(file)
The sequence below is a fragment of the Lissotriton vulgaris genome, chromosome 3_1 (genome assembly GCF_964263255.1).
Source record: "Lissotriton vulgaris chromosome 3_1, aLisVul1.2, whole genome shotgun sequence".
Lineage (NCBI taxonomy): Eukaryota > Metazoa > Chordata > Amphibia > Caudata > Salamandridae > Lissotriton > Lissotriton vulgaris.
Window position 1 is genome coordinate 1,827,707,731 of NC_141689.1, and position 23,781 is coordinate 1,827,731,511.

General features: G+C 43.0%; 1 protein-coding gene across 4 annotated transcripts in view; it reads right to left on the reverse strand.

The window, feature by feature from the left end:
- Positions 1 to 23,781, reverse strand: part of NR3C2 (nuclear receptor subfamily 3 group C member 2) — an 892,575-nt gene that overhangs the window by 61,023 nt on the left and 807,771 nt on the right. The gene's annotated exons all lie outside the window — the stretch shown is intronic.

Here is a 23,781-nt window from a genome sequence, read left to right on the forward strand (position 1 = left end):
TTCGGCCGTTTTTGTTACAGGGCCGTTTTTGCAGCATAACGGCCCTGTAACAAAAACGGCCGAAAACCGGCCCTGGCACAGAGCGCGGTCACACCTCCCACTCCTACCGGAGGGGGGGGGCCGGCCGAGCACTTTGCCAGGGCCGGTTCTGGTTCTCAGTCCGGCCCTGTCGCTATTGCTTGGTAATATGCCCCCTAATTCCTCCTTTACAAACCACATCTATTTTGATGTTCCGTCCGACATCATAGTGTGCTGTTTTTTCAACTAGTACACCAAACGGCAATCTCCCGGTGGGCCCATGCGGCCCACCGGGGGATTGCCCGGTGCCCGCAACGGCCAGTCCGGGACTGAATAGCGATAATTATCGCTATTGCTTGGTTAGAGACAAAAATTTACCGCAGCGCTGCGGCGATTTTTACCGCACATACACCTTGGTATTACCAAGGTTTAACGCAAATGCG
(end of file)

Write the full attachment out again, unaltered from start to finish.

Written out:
The sequence below is a fragment of the Lissotriton vulgaris genome, chromosome 3_1 (genome assembly GCF_964263255.1).
Source record: "Lissotriton vulgaris chromosome 3_1, aLisVul1.2, whole genome shotgun sequence".
Lineage (NCBI taxonomy): Eukaryota > Metazoa > Chordata > Amphibia > Caudata > Salamandridae > Lissotriton > Lissotriton vulgaris.
Window position 1 is genome coordinate 1,827,707,731 of NC_141689.1, and position 23,781 is coordinate 1,827,731,511.

General features: G+C 43.0%; 1 protein-coding gene across 4 annotated transcripts in view; it reads right to left on the reverse strand.

The window, feature by feature from the left end:
- Positions 1 to 23,781, reverse strand: part of NR3C2 (nuclear receptor subfamily 3 group C member 2) — an 892,575-nt gene that overhangs the window by 61,023 nt on the left and 807,771 nt on the right. The gene's annotated exons all lie outside the window — the stretch shown is intronic.

Here is a 23,781-nt window from a genome sequence, read left to right on the forward strand (position 1 = left end):
TTCGGCCGTTTTTGTTACAGGGCCGTTTTTGCAGCATAACGGCCCTGTAACAAAAACGGCCGAAAACCGGCCCTGGCACAGAGCGCGGTCACACCTCCCACTCCTACCGGAGGGGGGGGGCCGGCCGAGCACTTTGCCAGGGCCGGTTCTGGTTCTCAGTCCGGCCCTGTCGCTATTGCTTGGTAATATGCCCCCTAATTCCTCCTTTACAAACCACATCTATTTTGATGTTCCGTCCGACATCATAGTGTGCTGTTTTTTCAACTAGTACACCAAACGGCAATCTCCCGGTGGGCCCATGCGGCCCACCGGGGGATTGCCCGGTGCCCGCAACGGCCAGTCCGGGACTGAATAGCGATAATTATCGCTATTGCTTGGTTAGAGACAAAAATTTACCGCAGCGCTGCGGCGATTTTTACCGCACATACACCTTGGTATTACCAAGGTTTAACGCAAATGCG